Represent any knowledge, skill or ability that can be shown to differentiate between superior and average performance on the job
Include Technical competencies
Include Leadership competencies


Job Descriptions Include Core Competencies

Source: Dr. John Sullivan, Professor and the HR Program Coordinator College of Business at San Francisco State University

Interview and select for knowledge, skills and abilities, NOT duties:
This will ensure the right fit even if duties change
Most duties can be learned if KSAs are present
KSAs are transferable from position to position
Most leadership challenges are KSA driven
Employees who are difficult to manage often lack critical KSAs
KSAs are more difficult to alter than duties


Focus on knowledge, skills and abilities

Identify the job title and purpose
Outline the duties, functions and responsibilities of the job
Include the key accountability of position
Outline the knowledge, skills and abilities (KSAs) necessary for the job
Differentiate between required and desired KSAs related to the job


Your name
Your title and department
Tell us about your worst or most bizarre interviewing experience

Introductions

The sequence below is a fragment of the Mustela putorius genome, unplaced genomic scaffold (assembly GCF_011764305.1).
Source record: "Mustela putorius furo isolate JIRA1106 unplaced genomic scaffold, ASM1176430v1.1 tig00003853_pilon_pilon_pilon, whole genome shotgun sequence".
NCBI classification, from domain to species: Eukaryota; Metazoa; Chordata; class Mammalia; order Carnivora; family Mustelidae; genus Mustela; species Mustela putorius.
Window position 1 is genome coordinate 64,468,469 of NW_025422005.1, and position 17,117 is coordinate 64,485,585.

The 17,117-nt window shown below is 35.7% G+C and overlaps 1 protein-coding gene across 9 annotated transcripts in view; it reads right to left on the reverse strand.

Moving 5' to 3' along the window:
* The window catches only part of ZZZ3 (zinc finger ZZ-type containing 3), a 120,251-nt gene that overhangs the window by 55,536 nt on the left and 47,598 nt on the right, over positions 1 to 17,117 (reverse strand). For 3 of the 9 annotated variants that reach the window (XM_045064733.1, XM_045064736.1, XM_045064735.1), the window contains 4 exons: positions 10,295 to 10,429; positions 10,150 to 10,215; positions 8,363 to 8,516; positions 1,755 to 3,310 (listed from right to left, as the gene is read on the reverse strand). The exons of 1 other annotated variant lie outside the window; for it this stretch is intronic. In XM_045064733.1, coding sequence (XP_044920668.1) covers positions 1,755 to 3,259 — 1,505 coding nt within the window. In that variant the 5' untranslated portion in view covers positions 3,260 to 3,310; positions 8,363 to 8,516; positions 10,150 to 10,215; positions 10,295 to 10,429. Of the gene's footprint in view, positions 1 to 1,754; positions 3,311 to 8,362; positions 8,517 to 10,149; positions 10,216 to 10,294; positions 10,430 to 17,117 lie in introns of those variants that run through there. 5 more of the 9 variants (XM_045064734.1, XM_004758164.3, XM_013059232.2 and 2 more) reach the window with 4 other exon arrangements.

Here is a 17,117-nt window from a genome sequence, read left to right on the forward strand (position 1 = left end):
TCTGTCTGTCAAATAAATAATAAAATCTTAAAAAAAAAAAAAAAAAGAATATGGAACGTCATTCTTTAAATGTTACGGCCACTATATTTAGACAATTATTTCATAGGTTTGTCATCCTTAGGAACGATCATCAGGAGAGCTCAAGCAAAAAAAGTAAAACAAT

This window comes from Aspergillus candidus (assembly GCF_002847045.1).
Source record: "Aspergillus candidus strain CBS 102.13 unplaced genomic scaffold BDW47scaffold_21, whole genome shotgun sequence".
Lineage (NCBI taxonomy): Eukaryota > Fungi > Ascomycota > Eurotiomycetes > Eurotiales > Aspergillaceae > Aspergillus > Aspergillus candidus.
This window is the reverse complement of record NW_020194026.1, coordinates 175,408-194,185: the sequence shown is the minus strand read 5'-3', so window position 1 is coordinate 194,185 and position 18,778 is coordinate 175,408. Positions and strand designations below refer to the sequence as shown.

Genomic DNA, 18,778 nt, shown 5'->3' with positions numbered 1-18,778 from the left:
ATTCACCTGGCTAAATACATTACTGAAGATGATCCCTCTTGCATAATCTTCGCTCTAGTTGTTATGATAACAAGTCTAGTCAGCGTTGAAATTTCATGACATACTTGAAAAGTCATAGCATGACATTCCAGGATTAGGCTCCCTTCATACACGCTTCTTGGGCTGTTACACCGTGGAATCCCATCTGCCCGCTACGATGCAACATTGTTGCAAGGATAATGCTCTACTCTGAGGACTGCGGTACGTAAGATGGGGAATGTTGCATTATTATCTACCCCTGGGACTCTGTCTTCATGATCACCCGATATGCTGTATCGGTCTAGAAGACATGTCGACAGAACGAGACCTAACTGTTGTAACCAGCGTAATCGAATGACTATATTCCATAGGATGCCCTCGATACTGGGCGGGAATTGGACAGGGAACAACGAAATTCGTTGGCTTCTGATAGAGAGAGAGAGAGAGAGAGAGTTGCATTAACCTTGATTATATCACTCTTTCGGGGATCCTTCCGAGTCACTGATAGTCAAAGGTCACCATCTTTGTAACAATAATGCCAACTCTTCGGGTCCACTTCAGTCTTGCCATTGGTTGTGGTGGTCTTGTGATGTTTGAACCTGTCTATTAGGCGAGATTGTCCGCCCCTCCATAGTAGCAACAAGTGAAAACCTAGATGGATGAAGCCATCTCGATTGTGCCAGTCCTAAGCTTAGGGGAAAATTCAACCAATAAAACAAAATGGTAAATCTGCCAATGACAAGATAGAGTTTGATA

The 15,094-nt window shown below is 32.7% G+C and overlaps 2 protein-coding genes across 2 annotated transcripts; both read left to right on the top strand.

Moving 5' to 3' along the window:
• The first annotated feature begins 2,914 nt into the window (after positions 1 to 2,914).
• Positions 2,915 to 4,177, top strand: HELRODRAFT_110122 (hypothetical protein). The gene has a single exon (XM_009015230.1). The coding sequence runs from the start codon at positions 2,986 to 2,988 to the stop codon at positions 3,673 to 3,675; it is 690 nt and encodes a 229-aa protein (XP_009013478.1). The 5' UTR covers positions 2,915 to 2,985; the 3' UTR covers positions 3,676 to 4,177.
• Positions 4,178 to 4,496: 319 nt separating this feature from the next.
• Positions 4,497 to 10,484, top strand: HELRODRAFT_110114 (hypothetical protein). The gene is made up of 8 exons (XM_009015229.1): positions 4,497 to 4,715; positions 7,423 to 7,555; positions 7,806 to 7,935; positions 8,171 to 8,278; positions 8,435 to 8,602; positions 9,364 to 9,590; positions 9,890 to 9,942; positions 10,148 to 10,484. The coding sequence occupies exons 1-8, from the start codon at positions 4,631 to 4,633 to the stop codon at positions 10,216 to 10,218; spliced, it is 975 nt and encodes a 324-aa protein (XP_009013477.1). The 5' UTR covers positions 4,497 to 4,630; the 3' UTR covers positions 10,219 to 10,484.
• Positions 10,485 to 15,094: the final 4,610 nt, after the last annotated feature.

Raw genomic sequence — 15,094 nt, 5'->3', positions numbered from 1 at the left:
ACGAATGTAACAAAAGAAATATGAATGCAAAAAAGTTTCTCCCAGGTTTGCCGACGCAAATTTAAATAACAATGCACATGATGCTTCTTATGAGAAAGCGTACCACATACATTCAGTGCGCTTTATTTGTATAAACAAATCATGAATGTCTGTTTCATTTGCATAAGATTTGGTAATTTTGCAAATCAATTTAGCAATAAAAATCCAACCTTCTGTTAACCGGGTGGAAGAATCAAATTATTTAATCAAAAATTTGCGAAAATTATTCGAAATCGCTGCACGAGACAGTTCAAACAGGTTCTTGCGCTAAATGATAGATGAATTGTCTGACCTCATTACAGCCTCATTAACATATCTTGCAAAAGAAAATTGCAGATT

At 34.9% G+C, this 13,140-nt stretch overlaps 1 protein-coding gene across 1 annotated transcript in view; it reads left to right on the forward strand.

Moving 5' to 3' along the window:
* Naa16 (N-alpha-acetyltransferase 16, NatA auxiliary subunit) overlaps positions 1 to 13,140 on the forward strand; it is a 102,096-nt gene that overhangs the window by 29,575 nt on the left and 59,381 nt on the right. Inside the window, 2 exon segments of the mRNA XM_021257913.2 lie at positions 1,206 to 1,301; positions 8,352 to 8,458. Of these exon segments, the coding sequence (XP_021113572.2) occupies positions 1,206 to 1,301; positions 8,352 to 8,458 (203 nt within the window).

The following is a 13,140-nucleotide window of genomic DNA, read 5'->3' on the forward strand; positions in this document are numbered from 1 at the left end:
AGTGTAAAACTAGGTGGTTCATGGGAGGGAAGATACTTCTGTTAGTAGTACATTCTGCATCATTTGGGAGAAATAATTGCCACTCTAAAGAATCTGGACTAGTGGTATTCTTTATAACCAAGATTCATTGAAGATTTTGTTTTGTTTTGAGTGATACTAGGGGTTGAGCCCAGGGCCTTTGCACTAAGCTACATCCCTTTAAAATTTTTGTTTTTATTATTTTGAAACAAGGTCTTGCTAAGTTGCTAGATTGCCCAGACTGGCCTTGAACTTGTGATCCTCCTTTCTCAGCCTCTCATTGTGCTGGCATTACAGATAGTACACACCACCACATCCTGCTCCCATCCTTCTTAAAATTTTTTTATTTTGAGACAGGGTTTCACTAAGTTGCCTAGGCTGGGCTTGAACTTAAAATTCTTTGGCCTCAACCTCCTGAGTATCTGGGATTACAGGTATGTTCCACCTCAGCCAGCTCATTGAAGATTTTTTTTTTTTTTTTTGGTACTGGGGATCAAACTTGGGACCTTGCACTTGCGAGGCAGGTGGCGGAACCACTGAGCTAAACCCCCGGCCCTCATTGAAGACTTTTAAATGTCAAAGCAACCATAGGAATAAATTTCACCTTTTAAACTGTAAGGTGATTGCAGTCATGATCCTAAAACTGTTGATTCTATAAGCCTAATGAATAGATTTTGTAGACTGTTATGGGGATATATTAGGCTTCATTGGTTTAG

Establishes a common understanding of both job requirements and candidate requirements
Provides standard criteria for evaluating candidates
Can be used to establish performance standards for both new employees and current incumbents
Can be used as a reference point to discuss employee's performance

Developing an effective job description

30 minutes

Purpose
To practice using interviewing skills in the full interview – open, body & close

Role Play

Interview Structure

Types of Open-Ended Questions

Candidate
Pretend to be candidate for their job description
Provide feedback

Observer
Timekeeper
Provide feedback

Interviewer
Practice interviewing
Reflect
Don’t over advocate
Behavior-based questions
Use your skills!

Interview Role Play

Derived from the work of Peter Senge, Chris Argryis and David Bohm

Tell/Share about perceptions and standards required

Ask about abilities and goals

Listen to the content and feeling of what the interviewee is saying

Advocate

Reflective
Listening

Strategy

The Communication Process:
Your Guide to a Successful Interview

Inquire

Interview Process

Effective job description
Team Exercise

Review Job Descriptions/Key Competencies
Provide feedback on any gaps or areas that may be improved
Take notes and modify per group suggestions
Report-outs of improvements made

Open-ended questions focusing on behavior are the ones to use to encourage the candidate to share the examples you want.

Three types of open-ended questions are:
General
Targeted
Self-Assessment

Focus on examples, specific types of situations or specific skills similar to what would be required